breaking all your laws, one at a time. (aefallen) wrote,
breaking all your laws, one at a time.
aefallen

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Law Talk: Defending Guilty People Isn't Easy

Law Talk
In summary: Defending Guilty People Isn't Easy, or, Why Life Is Not Like Phoenix Wright;
and

A Funny Thing I Found in Spam


I get spam for replica watches all the time, but this is new! *sparkles!* The problem is, throwing them all in jail only makes the prosecution happy, and it doesn't solve any problems in the long run. Also!

Why Defending Guilty People Isn't Easy

1. First, let's get the "moral reasons" out of the way. The most noise I've heard for the whole Why We Don't Like Lawyers debate (oh, trust me, I've heard most of the arguments, and mostly from my family) comes from, in descending order, You're all slimy creatures (the sibling), then, You defend guilty people. It's the second one I have the most problems with.

To be true, it probably comes from the fact that when I was young and impressionable and didn't know I was going to go to law school yet, I read an article I remember to this day, entitled Why I Defend Guilty People, written by a lawyer far more eminent and practiced than I am, and the main reason behind it was, Because sometimes they're innocent. And sometimes they are. The problem is proving it, really, because the criminal justice system is so weighted against the offender, and while I understand why it should be that way: the system's there to protect the innocent, but it doesn't mean that due process should get thrown out of the window. I honestly do believe that people are innocent until they're proven guilty, although that may not be the way things seem to get done sometimes, and in practice the principle really is more along the lines of Guilty Until Proven Innocent, but still.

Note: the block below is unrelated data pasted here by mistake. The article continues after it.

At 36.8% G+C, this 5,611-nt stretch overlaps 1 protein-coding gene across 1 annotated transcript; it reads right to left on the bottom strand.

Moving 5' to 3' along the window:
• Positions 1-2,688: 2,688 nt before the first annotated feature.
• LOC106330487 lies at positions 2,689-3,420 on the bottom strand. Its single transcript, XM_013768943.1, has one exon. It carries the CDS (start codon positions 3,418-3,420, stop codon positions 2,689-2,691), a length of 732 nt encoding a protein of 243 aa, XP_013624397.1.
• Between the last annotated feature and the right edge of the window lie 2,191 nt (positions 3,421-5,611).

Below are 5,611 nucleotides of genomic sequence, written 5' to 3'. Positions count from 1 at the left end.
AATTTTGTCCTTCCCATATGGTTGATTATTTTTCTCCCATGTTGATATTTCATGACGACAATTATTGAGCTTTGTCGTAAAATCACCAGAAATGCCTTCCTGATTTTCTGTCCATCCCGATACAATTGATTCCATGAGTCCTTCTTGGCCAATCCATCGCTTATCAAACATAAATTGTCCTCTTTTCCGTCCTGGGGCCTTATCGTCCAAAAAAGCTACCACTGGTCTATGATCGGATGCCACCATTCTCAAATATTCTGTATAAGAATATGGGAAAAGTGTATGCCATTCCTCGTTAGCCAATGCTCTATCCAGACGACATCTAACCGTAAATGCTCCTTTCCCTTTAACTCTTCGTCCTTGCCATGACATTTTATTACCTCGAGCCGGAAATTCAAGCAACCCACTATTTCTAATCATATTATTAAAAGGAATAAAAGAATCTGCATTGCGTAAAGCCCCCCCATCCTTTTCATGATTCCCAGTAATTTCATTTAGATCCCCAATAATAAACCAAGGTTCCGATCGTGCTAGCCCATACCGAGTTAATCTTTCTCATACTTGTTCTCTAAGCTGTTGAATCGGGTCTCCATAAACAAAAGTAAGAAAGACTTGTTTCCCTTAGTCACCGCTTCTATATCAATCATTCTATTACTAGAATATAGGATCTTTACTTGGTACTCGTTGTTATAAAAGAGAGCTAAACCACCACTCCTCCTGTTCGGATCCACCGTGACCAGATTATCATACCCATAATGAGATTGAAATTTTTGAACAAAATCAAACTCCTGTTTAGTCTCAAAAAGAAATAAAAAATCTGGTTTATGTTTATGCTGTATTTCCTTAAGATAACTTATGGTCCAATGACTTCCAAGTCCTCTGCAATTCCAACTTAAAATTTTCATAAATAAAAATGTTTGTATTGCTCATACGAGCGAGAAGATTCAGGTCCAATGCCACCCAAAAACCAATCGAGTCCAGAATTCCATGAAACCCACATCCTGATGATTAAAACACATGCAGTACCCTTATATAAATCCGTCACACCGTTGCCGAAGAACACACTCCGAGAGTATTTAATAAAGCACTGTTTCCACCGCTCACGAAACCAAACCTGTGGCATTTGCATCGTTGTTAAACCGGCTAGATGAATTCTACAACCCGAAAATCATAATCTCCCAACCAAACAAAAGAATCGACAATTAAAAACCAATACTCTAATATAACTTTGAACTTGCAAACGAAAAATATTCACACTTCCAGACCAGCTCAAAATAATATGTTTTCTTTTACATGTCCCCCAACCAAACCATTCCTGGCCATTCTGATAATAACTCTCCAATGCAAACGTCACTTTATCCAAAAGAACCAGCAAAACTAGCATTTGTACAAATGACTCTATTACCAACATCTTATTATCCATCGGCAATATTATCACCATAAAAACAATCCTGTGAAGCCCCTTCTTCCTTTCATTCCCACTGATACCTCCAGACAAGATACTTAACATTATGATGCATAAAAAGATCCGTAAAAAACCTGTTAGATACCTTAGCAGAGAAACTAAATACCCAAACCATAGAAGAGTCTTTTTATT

The point is, everyone is entitled to legal representation (and I'm not making a point for lawyers here for the money, because most of the public defenders don't take any money from the people they're defending, they're paid by the state because a lot of people who need it the most can't pay for legal representation, and the system has got to recognise that fact). And even though in this country it's been decided that while an accused has a right to legal representation, he doesn't have a right to be told that he has a right to legal representation (we don't read the Miranda here, guys, different jurisdiction), they're still entitled to legal representation. Everyone who comes before the court should be entitled to have someone who knows the law to speak their case for them, someone who knows the system, someone who can represent them and their interests, because the judicial system was made to be formal and this is scary to people who are already scared and thrown into a system they never wanted to be in trouble with. I'm not saying that they're not guilty, but that even if they are guilty, they should have someone to look out for them, to make sure their case is being handled right. Even if a lawyer can't prove a client innocent, legal representation can make a difference in sentencing, and maybe it doesn't seem so to the outside world, but even one month less in prison means something to the defendant.